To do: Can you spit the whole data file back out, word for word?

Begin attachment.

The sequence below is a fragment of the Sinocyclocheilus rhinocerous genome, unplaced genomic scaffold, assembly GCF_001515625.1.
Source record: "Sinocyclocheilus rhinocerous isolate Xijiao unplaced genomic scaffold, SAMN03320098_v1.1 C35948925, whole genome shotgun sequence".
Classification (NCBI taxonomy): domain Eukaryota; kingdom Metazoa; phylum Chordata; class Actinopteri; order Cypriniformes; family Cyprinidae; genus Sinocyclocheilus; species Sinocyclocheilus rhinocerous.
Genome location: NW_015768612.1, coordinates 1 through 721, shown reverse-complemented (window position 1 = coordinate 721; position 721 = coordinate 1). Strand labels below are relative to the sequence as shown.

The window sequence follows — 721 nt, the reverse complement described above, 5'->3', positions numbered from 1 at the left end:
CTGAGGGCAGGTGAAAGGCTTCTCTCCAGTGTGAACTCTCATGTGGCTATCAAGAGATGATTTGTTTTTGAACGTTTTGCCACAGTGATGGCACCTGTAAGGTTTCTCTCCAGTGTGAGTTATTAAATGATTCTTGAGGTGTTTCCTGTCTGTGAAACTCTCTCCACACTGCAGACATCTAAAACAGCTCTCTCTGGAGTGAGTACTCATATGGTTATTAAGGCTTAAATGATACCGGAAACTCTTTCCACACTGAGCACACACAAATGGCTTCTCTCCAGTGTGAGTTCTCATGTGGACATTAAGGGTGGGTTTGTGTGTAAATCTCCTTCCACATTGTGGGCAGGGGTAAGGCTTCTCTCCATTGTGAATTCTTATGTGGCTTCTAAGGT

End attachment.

The sequence below is a fragment of the Sinocyclocheilus rhinocerous genome, unplaced genomic scaffold, assembly GCF_001515625.1.
Source record: "Sinocyclocheilus rhinocerous isolate Xijiao unplaced genomic scaffold, SAMN03320098_v1.1 C35948925, whole genome shotgun sequence".
Classification (NCBI taxonomy): domain Eukaryota; kingdom Metazoa; phylum Chordata; class Actinopteri; order Cypriniformes; family Cyprinidae; genus Sinocyclocheilus; species Sinocyclocheilus rhinocerous.
Genome location: NW_015768612.1, coordinates 1 through 721, shown reverse-complemented (window position 1 = coordinate 721; position 721 = coordinate 1). Strand labels below are relative to the sequence as shown.

The window sequence follows — 721 nt, the reverse complement described above, 5'->3', positions numbered from 1 at the left end:
CTGAGGGCAGGTGAAAGGCTTCTCTCCAGTGTGAACTCTCATGTGGCTATCAAGAGATGATTTGTTTTTGAACGTTTTGCCACAGTGATGGCACCTGTAAGGTTTCTCTCCAGTGTGAGTTATTAAATGATTCTTGAGGTGTTTCCTGTCTGTGAAACTCTCTCCACACTGCAGACATCTAAAACAGCTCTCTCTGGAGTGAGTACTCATATGGTTATTAAGGCTTAAATGATACCGGAAACTCTTTCCACACTGAGCACACACAAATGGCTTCTCTCCAGTGTGAGTTCTCATGTGGACATTAAGGGTGGGTTTGTGTGTAAATCTCCTTCCACATTGTGGGCAGGGGTAAGGCTTCTCTCCATTGTGAATTCTTATGTGGCTTCTAAGGT